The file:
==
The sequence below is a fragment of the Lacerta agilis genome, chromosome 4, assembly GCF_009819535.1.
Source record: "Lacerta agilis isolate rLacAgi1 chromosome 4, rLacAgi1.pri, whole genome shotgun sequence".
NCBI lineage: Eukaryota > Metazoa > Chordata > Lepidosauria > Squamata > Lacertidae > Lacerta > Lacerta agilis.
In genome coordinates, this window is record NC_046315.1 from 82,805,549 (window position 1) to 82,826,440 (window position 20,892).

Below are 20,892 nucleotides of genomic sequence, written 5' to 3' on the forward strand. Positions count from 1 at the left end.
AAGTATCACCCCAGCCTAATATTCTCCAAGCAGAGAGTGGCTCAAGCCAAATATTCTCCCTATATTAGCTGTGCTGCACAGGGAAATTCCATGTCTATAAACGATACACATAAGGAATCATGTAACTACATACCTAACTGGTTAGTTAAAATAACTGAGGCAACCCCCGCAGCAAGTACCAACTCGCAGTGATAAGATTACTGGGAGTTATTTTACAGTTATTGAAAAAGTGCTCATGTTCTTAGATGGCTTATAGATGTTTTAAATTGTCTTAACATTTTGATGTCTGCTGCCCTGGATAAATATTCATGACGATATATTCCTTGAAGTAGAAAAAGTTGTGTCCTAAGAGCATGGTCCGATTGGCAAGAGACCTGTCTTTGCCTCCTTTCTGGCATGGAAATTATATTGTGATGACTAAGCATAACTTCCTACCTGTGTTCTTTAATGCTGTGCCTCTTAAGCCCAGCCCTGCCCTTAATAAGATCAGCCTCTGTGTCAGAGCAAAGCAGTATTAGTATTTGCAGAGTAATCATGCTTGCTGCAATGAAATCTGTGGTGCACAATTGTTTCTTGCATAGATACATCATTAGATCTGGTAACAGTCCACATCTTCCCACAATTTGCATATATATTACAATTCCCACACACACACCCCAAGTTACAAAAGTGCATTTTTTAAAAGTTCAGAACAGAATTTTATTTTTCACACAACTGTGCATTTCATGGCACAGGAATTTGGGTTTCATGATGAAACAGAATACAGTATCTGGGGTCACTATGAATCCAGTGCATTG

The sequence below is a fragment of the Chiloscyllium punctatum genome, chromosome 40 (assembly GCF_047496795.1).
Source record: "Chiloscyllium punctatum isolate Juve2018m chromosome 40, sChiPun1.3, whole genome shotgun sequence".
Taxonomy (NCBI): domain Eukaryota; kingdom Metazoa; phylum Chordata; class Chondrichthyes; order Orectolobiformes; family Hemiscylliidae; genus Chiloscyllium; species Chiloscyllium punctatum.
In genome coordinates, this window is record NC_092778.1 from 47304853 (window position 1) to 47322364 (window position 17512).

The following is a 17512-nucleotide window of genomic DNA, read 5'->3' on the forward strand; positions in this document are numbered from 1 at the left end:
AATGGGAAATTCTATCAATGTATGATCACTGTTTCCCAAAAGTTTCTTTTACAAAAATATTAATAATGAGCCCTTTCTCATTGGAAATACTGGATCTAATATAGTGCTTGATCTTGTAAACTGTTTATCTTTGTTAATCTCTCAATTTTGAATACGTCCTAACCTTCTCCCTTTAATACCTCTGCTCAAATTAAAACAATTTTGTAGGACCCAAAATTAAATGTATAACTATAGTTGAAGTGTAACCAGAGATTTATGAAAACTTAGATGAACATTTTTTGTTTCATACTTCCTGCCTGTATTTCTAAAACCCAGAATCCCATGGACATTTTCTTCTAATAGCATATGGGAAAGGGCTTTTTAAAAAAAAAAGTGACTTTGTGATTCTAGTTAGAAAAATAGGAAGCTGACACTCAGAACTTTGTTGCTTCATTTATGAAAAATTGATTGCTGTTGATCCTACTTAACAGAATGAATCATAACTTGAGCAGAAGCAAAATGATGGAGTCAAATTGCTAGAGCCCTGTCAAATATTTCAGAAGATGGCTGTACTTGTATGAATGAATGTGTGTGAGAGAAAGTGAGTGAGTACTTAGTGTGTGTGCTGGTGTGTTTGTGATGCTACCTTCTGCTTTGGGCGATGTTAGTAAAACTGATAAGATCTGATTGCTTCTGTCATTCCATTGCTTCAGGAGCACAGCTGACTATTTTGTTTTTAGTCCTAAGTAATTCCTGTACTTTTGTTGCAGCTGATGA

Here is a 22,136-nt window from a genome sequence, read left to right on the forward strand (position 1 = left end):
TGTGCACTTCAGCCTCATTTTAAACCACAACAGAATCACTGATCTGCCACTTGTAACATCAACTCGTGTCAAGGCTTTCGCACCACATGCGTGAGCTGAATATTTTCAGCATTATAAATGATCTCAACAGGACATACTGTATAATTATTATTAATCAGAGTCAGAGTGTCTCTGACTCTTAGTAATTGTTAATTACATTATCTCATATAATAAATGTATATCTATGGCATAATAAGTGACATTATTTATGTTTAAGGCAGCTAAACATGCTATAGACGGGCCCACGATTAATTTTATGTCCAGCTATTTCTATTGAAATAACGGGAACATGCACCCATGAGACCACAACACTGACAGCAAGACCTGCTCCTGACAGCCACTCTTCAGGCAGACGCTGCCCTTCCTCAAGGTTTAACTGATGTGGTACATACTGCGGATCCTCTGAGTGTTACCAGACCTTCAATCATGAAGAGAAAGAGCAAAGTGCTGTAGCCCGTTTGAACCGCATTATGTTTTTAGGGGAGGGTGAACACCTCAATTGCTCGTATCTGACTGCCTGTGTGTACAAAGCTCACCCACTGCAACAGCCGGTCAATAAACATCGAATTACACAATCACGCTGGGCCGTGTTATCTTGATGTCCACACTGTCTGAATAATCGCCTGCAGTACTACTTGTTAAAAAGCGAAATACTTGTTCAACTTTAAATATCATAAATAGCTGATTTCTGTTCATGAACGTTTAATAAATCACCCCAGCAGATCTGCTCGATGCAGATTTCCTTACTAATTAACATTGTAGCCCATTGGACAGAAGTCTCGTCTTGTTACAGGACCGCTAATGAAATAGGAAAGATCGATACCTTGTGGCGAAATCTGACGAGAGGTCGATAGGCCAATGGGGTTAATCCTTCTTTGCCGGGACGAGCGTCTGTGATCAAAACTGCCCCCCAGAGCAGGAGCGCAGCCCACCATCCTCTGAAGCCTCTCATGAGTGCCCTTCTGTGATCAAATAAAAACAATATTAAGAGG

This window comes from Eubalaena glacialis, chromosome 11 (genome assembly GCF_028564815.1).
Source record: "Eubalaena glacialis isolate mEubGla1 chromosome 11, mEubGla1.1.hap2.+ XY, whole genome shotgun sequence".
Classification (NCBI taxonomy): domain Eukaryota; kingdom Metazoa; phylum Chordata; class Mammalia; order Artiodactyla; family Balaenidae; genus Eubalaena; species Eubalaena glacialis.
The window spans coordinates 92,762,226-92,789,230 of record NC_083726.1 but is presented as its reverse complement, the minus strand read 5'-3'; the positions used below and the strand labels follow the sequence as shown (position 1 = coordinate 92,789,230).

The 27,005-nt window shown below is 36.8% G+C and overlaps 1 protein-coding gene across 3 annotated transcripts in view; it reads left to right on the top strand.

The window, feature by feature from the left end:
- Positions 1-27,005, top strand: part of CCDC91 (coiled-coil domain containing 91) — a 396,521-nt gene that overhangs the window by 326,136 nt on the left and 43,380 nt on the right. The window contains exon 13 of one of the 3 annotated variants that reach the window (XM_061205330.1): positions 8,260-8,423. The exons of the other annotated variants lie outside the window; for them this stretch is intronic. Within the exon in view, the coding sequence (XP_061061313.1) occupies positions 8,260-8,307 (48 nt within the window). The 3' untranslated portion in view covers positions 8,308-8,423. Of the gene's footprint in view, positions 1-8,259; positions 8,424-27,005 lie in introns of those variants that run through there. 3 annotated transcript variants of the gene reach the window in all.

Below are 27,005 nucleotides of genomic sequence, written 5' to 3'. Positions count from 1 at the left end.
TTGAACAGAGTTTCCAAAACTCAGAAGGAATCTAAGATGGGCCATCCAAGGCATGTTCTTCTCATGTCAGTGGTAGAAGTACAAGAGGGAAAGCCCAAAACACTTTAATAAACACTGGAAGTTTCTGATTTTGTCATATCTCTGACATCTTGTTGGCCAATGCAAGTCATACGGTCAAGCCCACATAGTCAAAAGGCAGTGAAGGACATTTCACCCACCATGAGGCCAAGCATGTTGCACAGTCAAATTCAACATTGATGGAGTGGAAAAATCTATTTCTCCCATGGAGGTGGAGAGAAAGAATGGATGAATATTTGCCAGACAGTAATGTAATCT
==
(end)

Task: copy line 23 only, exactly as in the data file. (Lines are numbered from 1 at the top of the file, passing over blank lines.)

TTGAACAGAGTTTCCAAAACTCAGAAGGAATCTAAGATGGGCCATCCAAGGCATGTTCTTCTCATGTCAGTGGTAGAAGTACAAGAGGGAAAGCCCAAAACACTTTAATAAACACTGGAAGTTTCTGATTTTGTCATATCTCTGACATCTTGTTGGCCAATGCAAGTCATACGGTCAAGCCCACATAGTCAAAAGGCAGTGAAGGACATTTCACCCACCATGAGGCCAAGCATGTTGCACAGTCAAATTCAACATTGATGGAGTGGAAAAATCTATTTCTCCCATGGAGGTGGAGAGAAAGAATGGATGAATATTTGCCAGACAGTAATGTAATCT